The Army announced this month that it’s deactivating Asymmetric Warfare Group and Rapid Equipment Force.
The groups were set up 15 years ago to provide advisory support and to rapidly equip soldiers to counter new threats during the post-9/11 wars.
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After nearly 15 years, the Asymmetric Warfare Group (AWG) and Rapid Equipment Force (REF) are being deactivated.
The primary mission of AWG was to provide advisory support to the US Army. It would do that by rapidly transferring current threat-based operations and solutions to tactical and operational commanders in order to defeat emerging asymmetric threats and enhance multi-domain effectiveness.
AWG was headquartered in Fort Meade, Maryland. It was the only unit within TRADOC with the capability and structure to globally engage warfighters and disseminate observations and information to the rear to enhance soldier survivability. AWG understood that it is vital for the Army
WASHINGTON — The U.S. Army has discontinued its Rapid Equipping Force stood up during the wars in Iraq and Afghanistan to get urgently needed capabilities into the field in 180 days or less.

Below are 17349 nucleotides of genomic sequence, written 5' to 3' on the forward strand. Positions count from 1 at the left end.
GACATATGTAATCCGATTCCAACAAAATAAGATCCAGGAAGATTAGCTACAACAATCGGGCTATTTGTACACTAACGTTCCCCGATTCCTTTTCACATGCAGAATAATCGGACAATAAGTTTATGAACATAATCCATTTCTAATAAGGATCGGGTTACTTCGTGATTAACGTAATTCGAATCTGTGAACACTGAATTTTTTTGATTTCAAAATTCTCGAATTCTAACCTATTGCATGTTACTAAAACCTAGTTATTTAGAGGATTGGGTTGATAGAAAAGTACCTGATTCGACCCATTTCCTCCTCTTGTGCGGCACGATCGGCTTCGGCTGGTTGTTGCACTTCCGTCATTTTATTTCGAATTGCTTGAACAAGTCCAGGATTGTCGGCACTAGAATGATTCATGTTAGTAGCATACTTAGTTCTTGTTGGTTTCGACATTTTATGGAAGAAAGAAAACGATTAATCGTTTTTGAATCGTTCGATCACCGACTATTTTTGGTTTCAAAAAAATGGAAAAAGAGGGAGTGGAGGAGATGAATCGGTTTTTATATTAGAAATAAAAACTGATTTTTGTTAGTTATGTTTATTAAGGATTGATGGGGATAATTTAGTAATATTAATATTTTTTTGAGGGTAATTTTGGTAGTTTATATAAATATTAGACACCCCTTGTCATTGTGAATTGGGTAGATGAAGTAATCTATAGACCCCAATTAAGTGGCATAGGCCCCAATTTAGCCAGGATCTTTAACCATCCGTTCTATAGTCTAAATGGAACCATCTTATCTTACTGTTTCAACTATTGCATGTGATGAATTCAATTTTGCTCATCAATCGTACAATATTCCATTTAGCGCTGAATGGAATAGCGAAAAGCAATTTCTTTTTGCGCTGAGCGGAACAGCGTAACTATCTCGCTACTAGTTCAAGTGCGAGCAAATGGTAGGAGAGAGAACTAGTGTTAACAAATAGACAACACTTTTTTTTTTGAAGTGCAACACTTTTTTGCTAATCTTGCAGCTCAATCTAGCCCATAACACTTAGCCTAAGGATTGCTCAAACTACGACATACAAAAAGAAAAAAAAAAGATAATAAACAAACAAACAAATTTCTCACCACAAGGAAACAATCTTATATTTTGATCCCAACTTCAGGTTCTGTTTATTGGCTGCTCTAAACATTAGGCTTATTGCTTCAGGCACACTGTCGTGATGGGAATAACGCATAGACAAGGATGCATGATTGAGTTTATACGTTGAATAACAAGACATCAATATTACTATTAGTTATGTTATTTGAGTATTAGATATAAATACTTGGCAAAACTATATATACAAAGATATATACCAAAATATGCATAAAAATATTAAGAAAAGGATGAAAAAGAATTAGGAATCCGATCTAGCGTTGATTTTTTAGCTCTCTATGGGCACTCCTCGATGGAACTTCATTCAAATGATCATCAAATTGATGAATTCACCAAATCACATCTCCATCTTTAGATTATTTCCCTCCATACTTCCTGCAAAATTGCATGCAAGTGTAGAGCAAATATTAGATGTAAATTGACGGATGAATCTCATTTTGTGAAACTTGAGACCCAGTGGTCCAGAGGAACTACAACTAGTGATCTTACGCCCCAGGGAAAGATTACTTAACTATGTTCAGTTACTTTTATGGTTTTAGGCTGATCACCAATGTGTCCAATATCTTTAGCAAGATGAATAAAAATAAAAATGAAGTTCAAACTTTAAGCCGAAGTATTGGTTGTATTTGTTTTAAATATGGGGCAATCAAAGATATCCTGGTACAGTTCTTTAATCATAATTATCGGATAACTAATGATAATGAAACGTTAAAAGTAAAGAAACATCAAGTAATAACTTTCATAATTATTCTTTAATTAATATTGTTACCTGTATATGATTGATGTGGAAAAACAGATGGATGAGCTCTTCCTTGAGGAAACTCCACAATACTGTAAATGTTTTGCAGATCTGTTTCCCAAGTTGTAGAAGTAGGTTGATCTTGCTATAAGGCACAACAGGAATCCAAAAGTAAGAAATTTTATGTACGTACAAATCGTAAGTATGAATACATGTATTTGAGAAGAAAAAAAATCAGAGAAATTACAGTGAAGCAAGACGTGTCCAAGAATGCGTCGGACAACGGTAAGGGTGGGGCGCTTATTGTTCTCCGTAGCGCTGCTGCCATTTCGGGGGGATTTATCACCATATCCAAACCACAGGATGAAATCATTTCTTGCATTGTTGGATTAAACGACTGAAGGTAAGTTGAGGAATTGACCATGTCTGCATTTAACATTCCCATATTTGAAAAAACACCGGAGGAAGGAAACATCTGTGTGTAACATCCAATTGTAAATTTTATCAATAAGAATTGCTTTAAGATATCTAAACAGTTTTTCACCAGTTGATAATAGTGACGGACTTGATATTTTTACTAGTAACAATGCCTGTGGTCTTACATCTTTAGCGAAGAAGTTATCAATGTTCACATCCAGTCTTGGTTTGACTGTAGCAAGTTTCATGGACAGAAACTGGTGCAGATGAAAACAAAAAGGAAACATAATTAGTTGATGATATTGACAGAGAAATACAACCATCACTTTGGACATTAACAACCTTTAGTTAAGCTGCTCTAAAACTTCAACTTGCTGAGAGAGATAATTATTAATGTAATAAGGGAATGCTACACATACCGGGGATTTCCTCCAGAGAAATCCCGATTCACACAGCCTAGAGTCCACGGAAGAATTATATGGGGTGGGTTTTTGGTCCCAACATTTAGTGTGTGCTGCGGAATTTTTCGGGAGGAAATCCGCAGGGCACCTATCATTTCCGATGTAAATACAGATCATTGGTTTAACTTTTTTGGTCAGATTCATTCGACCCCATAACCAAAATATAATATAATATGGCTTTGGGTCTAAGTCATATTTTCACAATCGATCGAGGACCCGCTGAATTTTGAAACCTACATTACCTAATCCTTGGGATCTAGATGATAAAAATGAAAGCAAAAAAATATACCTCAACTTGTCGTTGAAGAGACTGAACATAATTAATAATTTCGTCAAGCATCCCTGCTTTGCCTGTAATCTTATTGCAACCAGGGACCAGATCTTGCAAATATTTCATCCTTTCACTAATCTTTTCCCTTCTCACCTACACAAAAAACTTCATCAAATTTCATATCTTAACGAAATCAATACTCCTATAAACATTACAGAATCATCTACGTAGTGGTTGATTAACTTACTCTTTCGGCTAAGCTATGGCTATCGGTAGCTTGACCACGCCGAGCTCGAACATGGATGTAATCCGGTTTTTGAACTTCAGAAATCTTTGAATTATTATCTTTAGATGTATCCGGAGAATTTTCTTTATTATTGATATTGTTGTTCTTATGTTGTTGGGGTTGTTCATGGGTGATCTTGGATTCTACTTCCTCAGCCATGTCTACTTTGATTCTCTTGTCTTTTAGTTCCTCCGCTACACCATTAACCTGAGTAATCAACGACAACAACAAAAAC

As the Army shifts from a focus on counterinsurgency operations to going up against near-peer adversaries like Russia and China across air, land, sea, cyberspace and space domains in large-scale operations, the REF’s utility and mission has been in question.
The service is also disbanding its Asymmetric Warfare Group.
“As our focus changes to great power competition and large-scale combat operations, Army analysis indicated that the personnel and resources could best be utilized in building the operational fighting force,” an Oct. 2 Army statement read. “To ensure the value of organization’s work over the past 14 years is not lost, all lessons learned will be maintained by the U.S. Army Combined Arms Center, via the Center for